CCHS seniors hailed by Culver Lions

Culver's Lions Club hosted students and family members last Wednesday at the Culver Comm. High School cafeteria for the Club's annual recognition banquet, during which 11 outstanding CCHS seniors were lauded.

After a an invocation prayer by Lion Larry Welch, Lions president Don Freese welcomed attendees and introduced the school's vocal choir, Jazz Street, which performed several numbers under the direction of Diane Derrow.

Kicking off the recognition portion of the event was CCHS student council president Mitch Maes, who discussed the wide assortment of dances and other activities the council sponsored during the past year, including a Pennies for Patients drive, which raised nearly $2,000 for the Riley Children's Hospital in Indianapolis.

Senior class president Elizabeth Rainey also discussed a number of class events and memorable moments, such as watching one of their own, Matt Hurford, win the wrestling state championship in Indianapolis.

"Our class has gone through so much together over the past year," she said.

Freese then introduced CCHS guidance counselor Brenda Sheldon, who praised Freese's assistance on "many, many service projects" involving students. She described the honored students as "a real strength to our school," noting the various academic departments decide who will be the award recipients, as do members and leaders of the school's various clubs and organizations.

First up was John Ahlenius, son of Mr. and Mrs. John Ahlenius, whom Sheldon said was one of the co-presidents of the school's CAVS (Culver Alliance for Volunteer Service) Club as well as an active leader in CYCO, the Culver Youth Community Organization combining students from CCHS and Culver Academies. Ahlenius received the Service award, Art Club President's award, and CAVS Club Co-president's award.

Ahlenius praised Sheldon as "a great mentor" who "helped me throughout." He will major in agri-business at Purdue University this fall.

Alexandria Baker, the daughter of Mr. and Mrs. Gene Baker, received the Business award. She will attend Indiana-Purdue University in Fort Wayne this fall to major in hospitality management.

Allen Betts, son of Destani Tillman, received the English, Math, and Science Department awards (respectively), as well as the CAVS Club President's award. Betts noted he "put a lot of hard work and time" into his community service, academics, and athletics, adding "it was worth it." He will wrestle for Wabash College in the fall and major in pre-med, he said.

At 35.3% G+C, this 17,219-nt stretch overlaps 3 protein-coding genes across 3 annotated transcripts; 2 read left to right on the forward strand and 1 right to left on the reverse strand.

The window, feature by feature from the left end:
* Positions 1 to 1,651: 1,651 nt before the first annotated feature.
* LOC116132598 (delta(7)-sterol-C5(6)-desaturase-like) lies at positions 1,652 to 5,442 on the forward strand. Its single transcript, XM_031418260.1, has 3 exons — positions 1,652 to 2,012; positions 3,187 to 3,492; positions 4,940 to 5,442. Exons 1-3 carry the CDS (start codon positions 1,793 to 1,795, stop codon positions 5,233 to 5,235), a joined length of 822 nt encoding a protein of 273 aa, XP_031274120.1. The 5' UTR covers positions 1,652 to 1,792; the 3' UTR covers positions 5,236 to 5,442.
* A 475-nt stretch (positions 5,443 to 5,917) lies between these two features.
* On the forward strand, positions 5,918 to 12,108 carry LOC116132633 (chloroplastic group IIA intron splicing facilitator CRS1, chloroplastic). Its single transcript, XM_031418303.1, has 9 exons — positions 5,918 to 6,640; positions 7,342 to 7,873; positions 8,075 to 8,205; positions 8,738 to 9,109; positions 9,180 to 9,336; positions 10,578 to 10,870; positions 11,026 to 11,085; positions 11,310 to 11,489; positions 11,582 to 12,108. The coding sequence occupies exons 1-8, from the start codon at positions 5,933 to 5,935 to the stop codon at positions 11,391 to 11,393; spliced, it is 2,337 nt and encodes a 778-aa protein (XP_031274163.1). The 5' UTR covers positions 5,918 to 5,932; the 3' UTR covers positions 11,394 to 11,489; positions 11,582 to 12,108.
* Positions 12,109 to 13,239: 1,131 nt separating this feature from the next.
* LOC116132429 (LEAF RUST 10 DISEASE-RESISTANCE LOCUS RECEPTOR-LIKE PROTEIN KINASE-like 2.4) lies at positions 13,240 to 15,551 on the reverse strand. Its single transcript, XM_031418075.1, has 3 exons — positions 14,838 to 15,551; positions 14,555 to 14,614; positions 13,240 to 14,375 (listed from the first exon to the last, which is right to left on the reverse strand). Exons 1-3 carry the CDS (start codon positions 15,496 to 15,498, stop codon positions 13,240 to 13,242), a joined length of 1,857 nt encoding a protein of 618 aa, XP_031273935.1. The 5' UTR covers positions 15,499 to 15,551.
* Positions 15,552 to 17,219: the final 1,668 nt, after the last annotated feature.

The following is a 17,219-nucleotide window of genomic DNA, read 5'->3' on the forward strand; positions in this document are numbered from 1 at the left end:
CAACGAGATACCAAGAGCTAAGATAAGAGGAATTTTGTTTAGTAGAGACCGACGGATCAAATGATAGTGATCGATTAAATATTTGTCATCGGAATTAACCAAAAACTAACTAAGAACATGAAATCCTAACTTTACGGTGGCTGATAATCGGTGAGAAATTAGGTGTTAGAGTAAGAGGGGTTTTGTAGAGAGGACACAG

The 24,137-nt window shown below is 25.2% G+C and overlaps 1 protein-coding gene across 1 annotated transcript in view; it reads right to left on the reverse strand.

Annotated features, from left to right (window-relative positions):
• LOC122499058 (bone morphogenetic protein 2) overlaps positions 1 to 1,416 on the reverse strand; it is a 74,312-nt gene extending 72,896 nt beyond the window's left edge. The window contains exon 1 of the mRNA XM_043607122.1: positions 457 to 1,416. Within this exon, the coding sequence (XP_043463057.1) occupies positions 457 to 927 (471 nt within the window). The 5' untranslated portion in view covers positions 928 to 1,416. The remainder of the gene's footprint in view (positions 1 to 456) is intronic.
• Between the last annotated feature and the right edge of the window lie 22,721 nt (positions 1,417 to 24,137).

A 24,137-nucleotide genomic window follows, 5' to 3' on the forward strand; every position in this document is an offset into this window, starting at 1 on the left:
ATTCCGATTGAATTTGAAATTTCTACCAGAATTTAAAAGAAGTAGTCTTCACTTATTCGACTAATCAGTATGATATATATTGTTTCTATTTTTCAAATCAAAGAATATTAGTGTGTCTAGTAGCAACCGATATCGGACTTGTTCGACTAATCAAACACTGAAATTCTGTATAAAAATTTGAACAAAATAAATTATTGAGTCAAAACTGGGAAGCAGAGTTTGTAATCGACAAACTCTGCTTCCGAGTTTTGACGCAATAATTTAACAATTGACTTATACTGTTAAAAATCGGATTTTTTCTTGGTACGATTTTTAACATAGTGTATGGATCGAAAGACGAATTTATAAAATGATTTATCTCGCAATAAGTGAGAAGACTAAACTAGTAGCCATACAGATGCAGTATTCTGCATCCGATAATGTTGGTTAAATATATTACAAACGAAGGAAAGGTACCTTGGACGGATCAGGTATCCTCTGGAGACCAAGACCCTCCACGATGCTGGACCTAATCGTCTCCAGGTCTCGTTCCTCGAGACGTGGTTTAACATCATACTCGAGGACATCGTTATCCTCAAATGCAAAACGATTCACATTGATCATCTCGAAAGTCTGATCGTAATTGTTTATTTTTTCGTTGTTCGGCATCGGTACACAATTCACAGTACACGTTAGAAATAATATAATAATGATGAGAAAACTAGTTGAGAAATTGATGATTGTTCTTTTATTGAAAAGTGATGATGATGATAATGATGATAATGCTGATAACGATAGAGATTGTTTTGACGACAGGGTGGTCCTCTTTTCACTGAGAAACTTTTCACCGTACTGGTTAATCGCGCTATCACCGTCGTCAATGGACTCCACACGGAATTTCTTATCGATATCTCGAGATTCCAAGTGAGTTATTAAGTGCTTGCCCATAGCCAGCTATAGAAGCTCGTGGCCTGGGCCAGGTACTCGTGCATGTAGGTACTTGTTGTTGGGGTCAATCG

Micah Budzinski, son of Mr. and Mrs. Victor Budzinski, received one of an unusual two Math department awards, as well as the Social Studies award. Budzinski noted math instructor Mike Buschman told Budzinski and fellow Math winner Allen Betts that he didn't want to name two winners, but "he couldn't decide" between the two students. Budzinski will play football at Purdue University this fall and study civil engineering.

Receiving the Band award and recognition as the Business Professionals of America president was Michelle Elam, daughter of Katherine Elam and the late Donald Judd. Elam, who also thanked Sheldon as well as her mother and grandmother for their support, explained she'll study nursing at Ball State this fall.

Returning to the podium -- and lauded for his speaking earlier in the event by Sheldon -- was student council president Mitch Maes, son of Mr. and Mrs. Mark Maes, who plans to study computer science and business at IPFW.

The daughter of Mrs. Cindy Gibson, Angel Okray was recognized as Science Club president, and will major in biology at the University of Indianapolis this fall.

Elizabeth Rainey, daughter of Mr. and Mrs. Jerry Rainey, was also praised for her earlier speaking, and was recognized as senior class president and recipient of the Art award. She will attend Indiana University in Bloomington to study at the School of Infomatics and Computing towards a computer science major.

Recognized with the Vocational award was Josh Walters, so of Tracy Thomas and R.B. Walters, though Sheldon added the senior has been "involved in a lot of projects." Walters will pursue a career in the Marine Corps.

Dana Wireman, daughter of Ms. Patty Ruhnow, was the recipient of the Journalism award as well as the Choir award, evidence for which Sheldon noted the audience heard earlier, during Jazz Street's performance. Among those she thanked, Wireman expressed appreciation to the Lions for the club's aid in her attending various choir events, as well as for the support of student newspaper The Caval Crier faculty sponsor Vickie Benner.

"Thanks to her," said Wireman, who will study journalism at IPFW, "I'm in love with journalism."

Freese introduced the final facet of the event, the awarding of a $1,000 scholarship from the Lions Club to a faculty-chosen, deserving student. Freese, a frequent substitute teacher in the school, said all the students at the event "have been a pleasure to have in the class...they're a little bit more mature and (they) offer a steadiness to the class which I very much appreciate."

Noting, however, that there "can be only one recipient" of the scholarship, Freese announced John Ahlenius' name.

"I'm overwhelmed," said Ahlenius, receiving the scholarship. "Every time I've collaborated with the Lions Club, I've always enjoyed working with you. I genuinely, truly love to spend time with you."